Last weekend I was getting out china to set the table for company. In the process I dropped a glass platter. Of course, it broke in a zillion pieces. The tiny shards went all over the dining room floor. Shattered. I didn’t mean to drop it, but it still happened. Shattered. Ruined. No repair possible.
Our lives can be like that. Words get said. We experience events or circumstances that we cannot forget. We say words we wish we could take back. We do things we deeply regret. Some are easy to forgive, whether we forgive other people or ourselves. But some are not easy to forgive at all. Nor can we forget them. They shatter us inside. We are broken.
“Broken” is not an attractive, inviting word. We in the West are particularly averse to the word. Regardless of what happens in our lives, we resist hearing we are “broken.” We are self-sufficient, independent and proud of our ability to fix things. But we struggle to fix these hurts. We cannot our shattered hearts back together again. (photo from pexels.com)
Why does it mean that we are broken?
Merriam-Webster Online defines “broken”, in part, as “damaged or altered as if by breaking, not working properly.” Who wants to be labeled “broken?” Who wants to be viewed as damaged goods? None of us do!
So why do I blog so extensively about being broken? When our hearts are broken, we find it very difficult to trust. Relationships with people and with God are negatively impacted; we cannot give or receive love well and we isolate ourselves. Depression that lasts beyond sorrow consumes our mental and emotional capacity (our soul capacity). Focus and productivity are impacted. We turn to addictive behaviors and substances in order to numb the emotional pain. We have little hope and no drive to get out of bed. And the thinking patterns and behaviors are passed on to the next generations.
We were made for relationship and love, to be wanted, needed and valued. We were made for purpose. I blog so extensively about being broken because God wants to restore both our relationship Him and His purpose uniquely designed for each of us.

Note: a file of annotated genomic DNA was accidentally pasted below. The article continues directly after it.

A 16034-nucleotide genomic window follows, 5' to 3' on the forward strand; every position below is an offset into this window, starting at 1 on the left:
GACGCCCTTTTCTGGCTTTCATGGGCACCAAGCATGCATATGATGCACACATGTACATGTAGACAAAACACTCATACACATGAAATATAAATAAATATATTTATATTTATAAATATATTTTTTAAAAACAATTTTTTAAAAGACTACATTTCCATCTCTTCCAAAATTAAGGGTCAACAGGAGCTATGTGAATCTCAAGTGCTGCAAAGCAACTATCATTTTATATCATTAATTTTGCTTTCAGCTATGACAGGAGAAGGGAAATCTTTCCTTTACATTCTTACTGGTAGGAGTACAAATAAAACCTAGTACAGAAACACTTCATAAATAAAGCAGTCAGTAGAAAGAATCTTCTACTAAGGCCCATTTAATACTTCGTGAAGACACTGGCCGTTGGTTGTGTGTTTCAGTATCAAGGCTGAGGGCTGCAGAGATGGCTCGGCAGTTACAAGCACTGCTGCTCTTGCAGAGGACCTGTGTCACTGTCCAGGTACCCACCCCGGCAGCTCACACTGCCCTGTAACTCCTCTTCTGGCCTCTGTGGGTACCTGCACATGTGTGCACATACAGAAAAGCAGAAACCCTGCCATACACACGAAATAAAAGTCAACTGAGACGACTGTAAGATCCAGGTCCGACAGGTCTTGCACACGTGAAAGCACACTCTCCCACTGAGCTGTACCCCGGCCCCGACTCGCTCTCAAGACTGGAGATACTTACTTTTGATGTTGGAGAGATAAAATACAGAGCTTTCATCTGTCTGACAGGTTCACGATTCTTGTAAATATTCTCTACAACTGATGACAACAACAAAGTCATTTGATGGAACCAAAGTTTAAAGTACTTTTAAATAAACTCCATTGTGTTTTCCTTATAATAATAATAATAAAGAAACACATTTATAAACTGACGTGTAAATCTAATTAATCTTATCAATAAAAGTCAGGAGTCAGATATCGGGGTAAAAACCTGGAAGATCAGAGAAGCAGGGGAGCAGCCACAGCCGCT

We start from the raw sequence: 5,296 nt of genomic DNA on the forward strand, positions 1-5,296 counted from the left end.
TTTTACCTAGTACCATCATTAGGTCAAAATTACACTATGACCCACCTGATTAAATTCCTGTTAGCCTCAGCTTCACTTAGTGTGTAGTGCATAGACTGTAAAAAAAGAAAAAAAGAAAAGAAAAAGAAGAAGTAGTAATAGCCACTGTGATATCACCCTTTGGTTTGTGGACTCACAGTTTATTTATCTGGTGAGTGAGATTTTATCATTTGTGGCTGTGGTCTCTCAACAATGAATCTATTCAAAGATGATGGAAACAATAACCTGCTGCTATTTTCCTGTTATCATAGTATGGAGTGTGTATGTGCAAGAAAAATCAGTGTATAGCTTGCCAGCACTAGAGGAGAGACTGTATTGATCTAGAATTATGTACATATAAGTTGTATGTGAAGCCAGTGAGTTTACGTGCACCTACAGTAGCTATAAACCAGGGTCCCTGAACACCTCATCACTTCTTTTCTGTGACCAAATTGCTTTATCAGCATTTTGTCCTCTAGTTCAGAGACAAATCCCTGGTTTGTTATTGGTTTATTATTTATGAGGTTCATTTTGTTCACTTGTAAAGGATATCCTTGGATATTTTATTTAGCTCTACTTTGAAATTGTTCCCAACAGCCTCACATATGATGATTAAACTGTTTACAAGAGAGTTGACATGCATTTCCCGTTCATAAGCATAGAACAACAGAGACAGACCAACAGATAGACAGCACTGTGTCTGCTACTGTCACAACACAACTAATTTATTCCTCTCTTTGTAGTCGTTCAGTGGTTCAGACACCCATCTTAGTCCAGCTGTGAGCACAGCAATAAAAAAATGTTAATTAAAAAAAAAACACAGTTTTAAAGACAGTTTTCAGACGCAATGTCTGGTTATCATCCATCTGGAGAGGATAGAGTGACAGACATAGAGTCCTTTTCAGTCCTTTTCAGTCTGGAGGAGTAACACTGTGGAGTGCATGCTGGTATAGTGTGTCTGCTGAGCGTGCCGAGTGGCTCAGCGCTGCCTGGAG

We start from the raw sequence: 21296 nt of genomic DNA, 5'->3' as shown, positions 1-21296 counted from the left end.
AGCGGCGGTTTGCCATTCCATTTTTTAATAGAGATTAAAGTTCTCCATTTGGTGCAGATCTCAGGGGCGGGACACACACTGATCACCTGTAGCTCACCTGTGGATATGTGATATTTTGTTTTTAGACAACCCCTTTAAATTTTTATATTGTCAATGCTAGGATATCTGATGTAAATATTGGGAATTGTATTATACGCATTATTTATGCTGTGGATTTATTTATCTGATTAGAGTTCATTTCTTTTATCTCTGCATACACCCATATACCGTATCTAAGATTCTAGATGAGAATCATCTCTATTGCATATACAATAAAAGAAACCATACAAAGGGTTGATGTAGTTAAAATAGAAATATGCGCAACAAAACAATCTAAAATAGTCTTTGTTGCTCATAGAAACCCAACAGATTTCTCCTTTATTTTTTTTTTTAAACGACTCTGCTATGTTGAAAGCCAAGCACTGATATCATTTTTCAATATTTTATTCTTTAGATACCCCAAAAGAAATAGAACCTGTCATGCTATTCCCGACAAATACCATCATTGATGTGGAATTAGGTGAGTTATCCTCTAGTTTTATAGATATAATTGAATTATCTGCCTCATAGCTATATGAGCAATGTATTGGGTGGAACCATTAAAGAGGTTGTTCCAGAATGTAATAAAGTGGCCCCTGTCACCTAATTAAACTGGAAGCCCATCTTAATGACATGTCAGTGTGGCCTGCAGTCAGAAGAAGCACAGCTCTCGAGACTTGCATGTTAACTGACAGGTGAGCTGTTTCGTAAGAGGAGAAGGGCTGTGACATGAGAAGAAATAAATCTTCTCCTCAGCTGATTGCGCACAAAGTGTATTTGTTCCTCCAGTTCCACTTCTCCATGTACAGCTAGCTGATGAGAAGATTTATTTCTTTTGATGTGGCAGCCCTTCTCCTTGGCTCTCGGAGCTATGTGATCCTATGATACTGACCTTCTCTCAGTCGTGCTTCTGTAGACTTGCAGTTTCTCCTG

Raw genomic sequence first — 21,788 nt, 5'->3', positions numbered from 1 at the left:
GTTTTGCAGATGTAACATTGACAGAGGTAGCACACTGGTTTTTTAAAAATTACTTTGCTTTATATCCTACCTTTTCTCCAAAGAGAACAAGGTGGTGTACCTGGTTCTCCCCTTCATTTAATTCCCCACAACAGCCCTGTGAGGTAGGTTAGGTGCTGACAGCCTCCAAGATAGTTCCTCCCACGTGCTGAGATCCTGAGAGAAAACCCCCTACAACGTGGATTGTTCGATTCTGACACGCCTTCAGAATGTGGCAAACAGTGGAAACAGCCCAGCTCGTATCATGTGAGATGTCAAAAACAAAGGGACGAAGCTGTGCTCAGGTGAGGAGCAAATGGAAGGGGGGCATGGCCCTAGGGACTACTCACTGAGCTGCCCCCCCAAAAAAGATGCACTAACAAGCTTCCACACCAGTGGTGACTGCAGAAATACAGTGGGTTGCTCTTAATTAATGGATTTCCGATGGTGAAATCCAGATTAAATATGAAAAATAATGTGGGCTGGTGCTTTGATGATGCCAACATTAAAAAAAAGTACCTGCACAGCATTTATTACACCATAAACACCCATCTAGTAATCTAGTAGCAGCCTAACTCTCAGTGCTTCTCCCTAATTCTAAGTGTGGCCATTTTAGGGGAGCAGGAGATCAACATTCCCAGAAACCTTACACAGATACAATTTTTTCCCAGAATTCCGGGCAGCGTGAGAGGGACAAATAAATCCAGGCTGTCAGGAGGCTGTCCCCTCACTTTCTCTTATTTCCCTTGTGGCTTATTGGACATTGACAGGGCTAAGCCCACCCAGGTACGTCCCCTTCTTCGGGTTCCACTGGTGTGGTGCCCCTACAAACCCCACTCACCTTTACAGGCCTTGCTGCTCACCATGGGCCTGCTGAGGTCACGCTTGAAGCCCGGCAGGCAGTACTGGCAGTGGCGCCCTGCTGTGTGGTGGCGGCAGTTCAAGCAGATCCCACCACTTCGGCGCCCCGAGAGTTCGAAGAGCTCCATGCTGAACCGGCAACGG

Bible meanings for “broken”
I found 25 different Hebrew words in the Old Testament that are translated “broken.” Meanings vary somewhat but include “frustrated, shatter, break down the structure so it can’t hold its own weight, draw away, strike down, dismay, render helpless, wander as lost and reduced to disorder, feeling of depression or discouragement, loss of hope, crushed so the vitality and drive or spirit is gone, oppressed, broken by a grieved heart.”
Do any of those resonate? Come on, Boggess! Find a new topic or a better word!
I want to share some of the Hebrew passages and definitions with you because they identify both our need and God’s answer.
For example, “shābar” means phrases such as “break, burst, break in pieces, shatter.” It also means “bring to birth.” So how is it used?
Scorn, disgrace, and shame break our hearts. Break in pieces. Shatter. They leave us distressingly sick, weighed down so we can’t function as we should. Helpless in a way. Perhaps those are better ways to express our brokenness.
20 Scorn has broken my heart and has left me helpless; I looked for sympathy, but there was none, for comforters, but I found none. Psalm 69:20 (NIV)
The Psalmist uses two different words. One is shābar or broken. The other is “dakahʾ,” meaning “crushed, literally powder, beat to pieces.” It comes from a word that includes definitions such as “bruised.” A bruise comes from something or someone more powerful than we are and takes time to heal.
God responds to our brokenness
How does God respond to our broken heart when we are crushed with sorrow for sin, failures and weaknesses? He comes close. He doesn’t run off, holding us in contempt. He doesn’t despise us. Think about the power of such unconditional love; He doesn’t hold His nose at what we’ve become.
18 The Lord is close to those who are of a broken heart and saves such as are crushed with sorrow for sin and are humbly and thoroughly penitent. Psalm 34:18 (AMP) 17 My sacrifice [the sacrifice acceptable] to God is a broken spirit; a broken and a contrite heart [broken down with sorrow for sin and humbly and thoroughly penitent], such, O God, You will not despise. Psalm 51:17 (AMP)
God heals our brokenness
God does more. He thoroughly repairs us, makes us whole and usable again. And He binds every wound. It’s a picture of putting a compress on a hemorrhaging wound so one doesn’t bleed to death. The compress may have to be held in place a while until the wound can be stitched thoroughly and healed.
3 He heals the brokenhearted and binds up their wounds. Psalm 147:3 (NIV)
Jesus also came to heal our brokenness